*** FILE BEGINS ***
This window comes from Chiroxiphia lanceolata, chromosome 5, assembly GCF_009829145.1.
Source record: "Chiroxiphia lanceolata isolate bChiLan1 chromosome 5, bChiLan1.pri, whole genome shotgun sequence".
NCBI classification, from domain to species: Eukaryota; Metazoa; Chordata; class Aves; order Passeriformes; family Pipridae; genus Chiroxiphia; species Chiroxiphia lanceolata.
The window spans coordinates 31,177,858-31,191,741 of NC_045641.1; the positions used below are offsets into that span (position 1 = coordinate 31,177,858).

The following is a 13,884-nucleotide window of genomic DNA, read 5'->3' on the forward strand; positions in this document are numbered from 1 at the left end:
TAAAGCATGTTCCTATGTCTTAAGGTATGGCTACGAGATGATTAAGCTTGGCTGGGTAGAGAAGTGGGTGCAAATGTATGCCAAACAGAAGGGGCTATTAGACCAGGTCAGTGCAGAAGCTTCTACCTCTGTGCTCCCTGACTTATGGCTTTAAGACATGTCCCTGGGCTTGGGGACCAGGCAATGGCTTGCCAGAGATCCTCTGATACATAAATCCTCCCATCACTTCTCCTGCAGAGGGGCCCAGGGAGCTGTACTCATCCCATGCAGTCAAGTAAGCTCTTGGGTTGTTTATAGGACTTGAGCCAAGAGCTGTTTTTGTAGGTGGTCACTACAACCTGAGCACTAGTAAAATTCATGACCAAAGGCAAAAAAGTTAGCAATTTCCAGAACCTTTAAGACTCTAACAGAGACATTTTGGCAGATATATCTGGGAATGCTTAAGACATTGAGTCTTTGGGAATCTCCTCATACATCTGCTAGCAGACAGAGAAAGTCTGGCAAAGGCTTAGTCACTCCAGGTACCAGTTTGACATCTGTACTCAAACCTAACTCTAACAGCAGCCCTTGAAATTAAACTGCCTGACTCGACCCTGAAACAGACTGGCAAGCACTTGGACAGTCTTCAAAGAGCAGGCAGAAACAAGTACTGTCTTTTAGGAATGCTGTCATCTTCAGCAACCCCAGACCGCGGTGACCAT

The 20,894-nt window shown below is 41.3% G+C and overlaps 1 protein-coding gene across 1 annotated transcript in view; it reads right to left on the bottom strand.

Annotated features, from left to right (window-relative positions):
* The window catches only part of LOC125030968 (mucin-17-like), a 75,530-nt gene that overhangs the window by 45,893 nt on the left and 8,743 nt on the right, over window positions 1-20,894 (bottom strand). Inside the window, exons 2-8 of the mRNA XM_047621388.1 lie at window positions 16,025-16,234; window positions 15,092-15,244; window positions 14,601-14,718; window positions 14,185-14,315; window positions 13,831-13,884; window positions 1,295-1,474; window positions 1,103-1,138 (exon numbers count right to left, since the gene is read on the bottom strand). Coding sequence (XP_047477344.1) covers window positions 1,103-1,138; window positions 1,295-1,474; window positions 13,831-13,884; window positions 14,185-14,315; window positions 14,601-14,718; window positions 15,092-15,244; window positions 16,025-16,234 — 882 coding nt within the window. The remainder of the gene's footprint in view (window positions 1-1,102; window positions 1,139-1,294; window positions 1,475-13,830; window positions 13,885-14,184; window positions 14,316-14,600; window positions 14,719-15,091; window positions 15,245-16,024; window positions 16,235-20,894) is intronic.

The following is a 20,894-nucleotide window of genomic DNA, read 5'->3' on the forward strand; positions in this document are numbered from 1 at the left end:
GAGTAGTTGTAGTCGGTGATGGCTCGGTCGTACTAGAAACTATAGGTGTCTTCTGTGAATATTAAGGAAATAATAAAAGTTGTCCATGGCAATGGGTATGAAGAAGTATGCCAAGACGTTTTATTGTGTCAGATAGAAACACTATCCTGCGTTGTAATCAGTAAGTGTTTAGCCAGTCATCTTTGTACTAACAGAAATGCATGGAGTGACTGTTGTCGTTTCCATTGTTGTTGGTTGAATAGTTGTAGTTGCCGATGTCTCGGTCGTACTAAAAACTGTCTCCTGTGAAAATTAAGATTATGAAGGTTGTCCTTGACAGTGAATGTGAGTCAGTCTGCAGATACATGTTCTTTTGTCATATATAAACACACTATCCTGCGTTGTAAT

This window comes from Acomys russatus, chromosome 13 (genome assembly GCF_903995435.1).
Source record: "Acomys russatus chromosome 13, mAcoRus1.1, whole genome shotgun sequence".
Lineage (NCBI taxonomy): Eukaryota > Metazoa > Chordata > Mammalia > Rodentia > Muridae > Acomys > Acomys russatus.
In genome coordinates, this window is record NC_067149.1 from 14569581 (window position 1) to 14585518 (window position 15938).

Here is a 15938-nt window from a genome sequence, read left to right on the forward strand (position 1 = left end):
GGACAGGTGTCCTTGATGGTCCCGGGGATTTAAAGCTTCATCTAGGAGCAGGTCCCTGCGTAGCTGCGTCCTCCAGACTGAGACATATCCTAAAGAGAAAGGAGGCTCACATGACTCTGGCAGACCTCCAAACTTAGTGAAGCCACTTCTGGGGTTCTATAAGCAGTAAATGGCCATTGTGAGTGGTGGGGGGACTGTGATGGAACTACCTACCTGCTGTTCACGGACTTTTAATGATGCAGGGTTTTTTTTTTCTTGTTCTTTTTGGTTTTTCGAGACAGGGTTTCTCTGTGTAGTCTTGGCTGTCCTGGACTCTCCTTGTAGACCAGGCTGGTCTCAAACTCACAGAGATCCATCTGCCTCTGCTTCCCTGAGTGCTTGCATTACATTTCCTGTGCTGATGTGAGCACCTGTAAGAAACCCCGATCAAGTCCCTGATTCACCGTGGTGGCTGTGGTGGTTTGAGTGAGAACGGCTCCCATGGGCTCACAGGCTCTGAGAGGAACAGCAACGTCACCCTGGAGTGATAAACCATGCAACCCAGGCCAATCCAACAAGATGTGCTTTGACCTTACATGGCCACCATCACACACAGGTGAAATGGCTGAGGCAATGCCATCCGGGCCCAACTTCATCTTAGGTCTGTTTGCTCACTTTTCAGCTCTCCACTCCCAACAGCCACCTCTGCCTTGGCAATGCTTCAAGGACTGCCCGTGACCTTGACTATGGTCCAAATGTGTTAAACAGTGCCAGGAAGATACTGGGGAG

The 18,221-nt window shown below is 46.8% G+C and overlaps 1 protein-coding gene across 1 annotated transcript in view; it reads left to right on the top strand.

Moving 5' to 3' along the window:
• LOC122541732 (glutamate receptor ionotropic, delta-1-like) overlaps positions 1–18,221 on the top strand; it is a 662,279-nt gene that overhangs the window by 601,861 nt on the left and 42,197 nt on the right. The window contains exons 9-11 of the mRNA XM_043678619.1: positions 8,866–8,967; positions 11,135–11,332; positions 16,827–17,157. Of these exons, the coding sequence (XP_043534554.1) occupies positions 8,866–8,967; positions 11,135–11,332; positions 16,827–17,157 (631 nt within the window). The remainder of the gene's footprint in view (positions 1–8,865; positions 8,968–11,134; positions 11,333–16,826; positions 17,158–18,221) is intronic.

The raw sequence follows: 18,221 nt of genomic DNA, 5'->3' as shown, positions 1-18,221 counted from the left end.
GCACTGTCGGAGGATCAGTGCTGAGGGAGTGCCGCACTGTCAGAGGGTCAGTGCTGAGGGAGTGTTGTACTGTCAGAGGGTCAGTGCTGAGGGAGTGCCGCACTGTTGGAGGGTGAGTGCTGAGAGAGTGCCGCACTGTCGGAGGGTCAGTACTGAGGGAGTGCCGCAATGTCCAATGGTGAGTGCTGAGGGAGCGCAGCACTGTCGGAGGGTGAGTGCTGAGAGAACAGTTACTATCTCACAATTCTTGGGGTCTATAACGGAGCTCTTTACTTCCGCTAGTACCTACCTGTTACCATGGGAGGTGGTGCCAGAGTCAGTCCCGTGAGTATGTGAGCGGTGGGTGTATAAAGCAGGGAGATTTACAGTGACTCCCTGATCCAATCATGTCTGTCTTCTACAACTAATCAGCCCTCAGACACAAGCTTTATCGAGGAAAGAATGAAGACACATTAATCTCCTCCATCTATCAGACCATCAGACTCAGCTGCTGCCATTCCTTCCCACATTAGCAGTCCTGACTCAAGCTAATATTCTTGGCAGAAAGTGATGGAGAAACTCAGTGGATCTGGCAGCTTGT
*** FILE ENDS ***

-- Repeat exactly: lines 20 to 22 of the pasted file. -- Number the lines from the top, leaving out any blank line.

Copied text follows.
• LOC122541732 (glutamate receptor ionotropic, delta-1-like) overlaps positions 1–18,221 on the top strand; it is a 662,279-nt gene that overhangs the window by 601,861 nt on the left and 42,197 nt on the right. The window contains exons 9-11 of the mRNA XM_043678619.1: positions 8,866–8,967; positions 11,135–11,332; positions 16,827–17,157. Of these exons, the coding sequence (XP_043534554.1) occupies positions 8,866–8,967; positions 11,135–11,332; positions 16,827–17,157 (631 nt within the window). The remainder of the gene's footprint in view (positions 1–8,865; positions 8,968–11,134; positions 11,333–16,826; positions 17,158–18,221) is intronic.

The raw sequence follows: 18,221 nt of genomic DNA, 5'->3' as shown, positions 1-18,221 counted from the left end.
GCACTGTCGGAGGATCAGTGCTGAGGGAGTGCCGCACTGTCAGAGGGTCAGTGCTGAGGGAGTGTTGTACTGTCAGAGGGTCAGTGCTGAGGGAGTGCCGCACTGTTGGAGGGTGAGTGCTGAGAGAGTGCCGCACTGTCGGAGGGTCAGTACTGAGGGAGTGCCGCAATGTCCAATGGTGAGTGCTGAGGGAGCGCAGCACTGTCGGAGGGTGAGTGCTGAGAGAACAGTTACTATCTCACAATTCTTGGGGTCTATAACGGAGCTCTTTACTTCCGCTAGTACCTACCTGTTACCATGGGAGGTGGTGCCAGAGTCAGTCCCGTGAGTATGTGAGCGGTGGGTGTATAAAGCAGGGAGATTTACAGTGACTCCCTGATCCAATCATGTCTGTCTTCTACAACTAATCAGCCCTCAGACACAAGCTTTATCGAGGAAAGAATGAAGACACATTAATCTCCTCCATCTATCAGACCATCAGACTCAGCTGCTGCCATTCCTTCCCACATTAGCAGTCCTGACTCAAGCTAATATTCTTGGCAGAAAGTGATGGAGAAACTCAGTGGATCTGGCAGCTTGT